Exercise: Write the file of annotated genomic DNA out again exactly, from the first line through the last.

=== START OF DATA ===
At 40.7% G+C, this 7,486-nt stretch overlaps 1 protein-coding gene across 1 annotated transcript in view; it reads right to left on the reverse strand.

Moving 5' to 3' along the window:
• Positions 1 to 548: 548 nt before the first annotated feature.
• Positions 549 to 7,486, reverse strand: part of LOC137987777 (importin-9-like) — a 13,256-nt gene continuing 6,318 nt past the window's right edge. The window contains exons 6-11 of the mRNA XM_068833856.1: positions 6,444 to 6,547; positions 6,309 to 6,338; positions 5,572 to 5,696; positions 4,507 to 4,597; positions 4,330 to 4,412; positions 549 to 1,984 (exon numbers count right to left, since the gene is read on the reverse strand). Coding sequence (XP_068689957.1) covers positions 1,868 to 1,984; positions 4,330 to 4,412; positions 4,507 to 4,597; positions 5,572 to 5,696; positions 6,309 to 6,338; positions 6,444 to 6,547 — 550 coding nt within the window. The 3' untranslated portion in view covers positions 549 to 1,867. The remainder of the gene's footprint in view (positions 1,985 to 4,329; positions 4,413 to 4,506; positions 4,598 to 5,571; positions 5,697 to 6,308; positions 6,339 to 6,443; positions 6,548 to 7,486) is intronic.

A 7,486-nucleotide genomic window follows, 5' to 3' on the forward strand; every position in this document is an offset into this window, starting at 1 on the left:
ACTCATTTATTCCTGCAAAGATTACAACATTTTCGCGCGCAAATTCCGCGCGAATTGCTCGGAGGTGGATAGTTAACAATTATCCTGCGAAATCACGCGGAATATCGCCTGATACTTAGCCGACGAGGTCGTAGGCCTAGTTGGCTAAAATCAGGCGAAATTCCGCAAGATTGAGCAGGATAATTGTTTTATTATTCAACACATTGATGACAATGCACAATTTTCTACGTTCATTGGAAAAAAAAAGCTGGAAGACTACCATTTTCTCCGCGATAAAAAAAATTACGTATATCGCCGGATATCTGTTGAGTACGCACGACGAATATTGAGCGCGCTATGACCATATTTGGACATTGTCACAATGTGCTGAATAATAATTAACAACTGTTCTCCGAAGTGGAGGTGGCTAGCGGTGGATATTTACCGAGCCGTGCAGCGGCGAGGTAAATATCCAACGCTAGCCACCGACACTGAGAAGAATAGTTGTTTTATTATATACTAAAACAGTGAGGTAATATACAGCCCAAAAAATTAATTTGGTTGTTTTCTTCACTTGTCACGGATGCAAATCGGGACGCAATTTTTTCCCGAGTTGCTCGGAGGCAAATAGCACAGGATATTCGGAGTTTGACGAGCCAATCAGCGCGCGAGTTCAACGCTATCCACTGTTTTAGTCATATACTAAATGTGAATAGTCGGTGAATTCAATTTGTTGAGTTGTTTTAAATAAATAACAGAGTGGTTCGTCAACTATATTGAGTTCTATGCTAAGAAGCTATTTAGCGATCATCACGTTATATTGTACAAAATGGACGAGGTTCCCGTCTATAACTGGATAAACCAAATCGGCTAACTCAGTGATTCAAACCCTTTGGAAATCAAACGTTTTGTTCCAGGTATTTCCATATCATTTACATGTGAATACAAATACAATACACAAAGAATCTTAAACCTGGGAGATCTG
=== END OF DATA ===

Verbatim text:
At 40.7% G+C, this 7,486-nt stretch overlaps 1 protein-coding gene across 1 annotated transcript in view; it reads right to left on the reverse strand.

Moving 5' to 3' along the window:
• Positions 1 to 548: 548 nt before the first annotated feature.
• Positions 549 to 7,486, reverse strand: part of LOC137987777 (importin-9-like) — a 13,256-nt gene continuing 6,318 nt past the window's right edge. The window contains exons 6-11 of the mRNA XM_068833856.1: positions 6,444 to 6,547; positions 6,309 to 6,338; positions 5,572 to 5,696; positions 4,507 to 4,597; positions 4,330 to 4,412; positions 549 to 1,984 (exon numbers count right to left, since the gene is read on the reverse strand). Coding sequence (XP_068689957.1) covers positions 1,868 to 1,984; positions 4,330 to 4,412; positions 4,507 to 4,597; positions 5,572 to 5,696; positions 6,309 to 6,338; positions 6,444 to 6,547 — 550 coding nt within the window. The 3' untranslated portion in view covers positions 549 to 1,867. The remainder of the gene's footprint in view (positions 1,985 to 4,329; positions 4,413 to 4,506; positions 4,598 to 5,571; positions 5,697 to 6,308; positions 6,339 to 6,443; positions 6,548 to 7,486) is intronic.

A 7,486-nucleotide genomic window follows, 5' to 3' on the forward strand; every position in this document is an offset into this window, starting at 1 on the left:
ACTCATTTATTCCTGCAAAGATTACAACATTTTCGCGCGCAAATTCCGCGCGAATTGCTCGGAGGTGGATAGTTAACAATTATCCTGCGAAATCACGCGGAATATCGCCTGATACTTAGCCGACGAGGTCGTAGGCCTAGTTGGCTAAAATCAGGCGAAATTCCGCAAGATTGAGCAGGATAATTGTTTTATTATTCAACACATTGATGACAATGCACAATTTTCTACGTTCATTGGAAAAAAAAAGCTGGAAGACTACCATTTTCTCCGCGATAAAAAAAATTACGTATATCGCCGGATATCTGTTGAGTACGCACGACGAATATTGAGCGCGCTATGACCATATTTGGACATTGTCACAATGTGCTGAATAATAATTAACAACTGTTCTCCGAAGTGGAGGTGGCTAGCGGTGGATATTTACCGAGCCGTGCAGCGGCGAGGTAAATATCCAACGCTAGCCACCGACACTGAGAAGAATAGTTGTTTTATTATATACTAAAACAGTGAGGTAATATACAGCCCAAAAAATTAATTTGGTTGTTTTCTTCACTTGTCACGGATGCAAATCGGGACGCAATTTTTTCCCGAGTTGCTCGGAGGCAAATAGCACAGGATATTCGGAGTTTGACGAGCCAATCAGCGCGCGAGTTCAACGCTATCCACTGTTTTAGTCATATACTAAATGTGAATAGTCGGTGAATTCAATTTGTTGAGTTGTTTTAAATAAATAACAGAGTGGTTCGTCAACTATATTGAGTTCTATGCTAAGAAGCTATTTAGCGATCATCACGTTATATTGTACAAAATGGACGAGGTTCCCGTCTATAACTGGATAAACCAAATCGGCTAACTCAGTGATTCAAACCCTTTGGAAATCAAACGTTTTGTTCCAGGTATTTCCATATCATTTACATGTGAATACAAATACAATACACAAAGAATCTTAAACCTGGGAGATCTG